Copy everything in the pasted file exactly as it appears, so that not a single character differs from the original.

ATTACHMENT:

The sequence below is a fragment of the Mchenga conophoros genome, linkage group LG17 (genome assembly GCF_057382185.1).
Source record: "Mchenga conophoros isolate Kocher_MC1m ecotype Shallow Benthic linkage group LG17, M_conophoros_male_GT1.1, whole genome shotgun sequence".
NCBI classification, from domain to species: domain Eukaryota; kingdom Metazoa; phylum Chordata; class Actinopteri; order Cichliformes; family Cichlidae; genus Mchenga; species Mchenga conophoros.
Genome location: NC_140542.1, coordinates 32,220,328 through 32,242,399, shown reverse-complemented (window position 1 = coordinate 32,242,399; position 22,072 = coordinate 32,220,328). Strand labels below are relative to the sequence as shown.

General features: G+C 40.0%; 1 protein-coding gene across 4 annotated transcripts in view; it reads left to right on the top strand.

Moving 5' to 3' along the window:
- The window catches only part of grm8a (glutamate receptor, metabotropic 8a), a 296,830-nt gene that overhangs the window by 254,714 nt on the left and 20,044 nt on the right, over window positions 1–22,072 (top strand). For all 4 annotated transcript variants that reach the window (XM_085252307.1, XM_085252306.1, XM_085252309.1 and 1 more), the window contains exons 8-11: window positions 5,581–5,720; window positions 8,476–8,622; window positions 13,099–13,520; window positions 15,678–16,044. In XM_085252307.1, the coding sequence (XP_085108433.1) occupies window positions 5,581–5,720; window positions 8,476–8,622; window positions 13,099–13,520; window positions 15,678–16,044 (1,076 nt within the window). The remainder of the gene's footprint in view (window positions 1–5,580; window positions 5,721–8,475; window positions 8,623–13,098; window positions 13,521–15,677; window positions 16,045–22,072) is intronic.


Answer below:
The sequence below is a fragment of the Mchenga conophoros genome, linkage group LG17 (genome assembly GCF_057382185.1).
Source record: "Mchenga conophoros isolate Kocher_MC1m ecotype Shallow Benthic linkage group LG17, M_conophoros_male_GT1.1, whole genome shotgun sequence".
NCBI classification, from domain to species: domain Eukaryota; kingdom Metazoa; phylum Chordata; class Actinopteri; order Cichliformes; family Cichlidae; genus Mchenga; species Mchenga conophoros.
Genome location: NC_140542.1, coordinates 32,220,328 through 32,242,399, shown reverse-complemented (window position 1 = coordinate 32,242,399; position 22,072 = coordinate 32,220,328). Strand labels below are relative to the sequence as shown.

General features: G+C 40.0%; 1 protein-coding gene across 4 annotated transcripts in view; it reads left to right on the top strand.

Moving 5' to 3' along the window:
- The window catches only part of grm8a (glutamate receptor, metabotropic 8a), a 296,830-nt gene that overhangs the window by 254,714 nt on the left and 20,044 nt on the right, over window positions 1–22,072 (top strand). For all 4 annotated transcript variants that reach the window (XM_085252307.1, XM_085252306.1, XM_085252309.1 and 1 more), the window contains exons 8-11: window positions 5,581–5,720; window positions 8,476–8,622; window positions 13,099–13,520; window positions 15,678–16,044. In XM_085252307.1, the coding sequence (XP_085108433.1) occupies window positions 5,581–5,720; window positions 8,476–8,622; window positions 13,099–13,520; window positions 15,678–16,044 (1,076 nt within the window). The remainder of the gene's footprint in view (window positions 1–5,580; window positions 5,721–8,475; window positions 8,623–13,098; window positions 13,521–15,677; window positions 16,045–22,072) is intronic.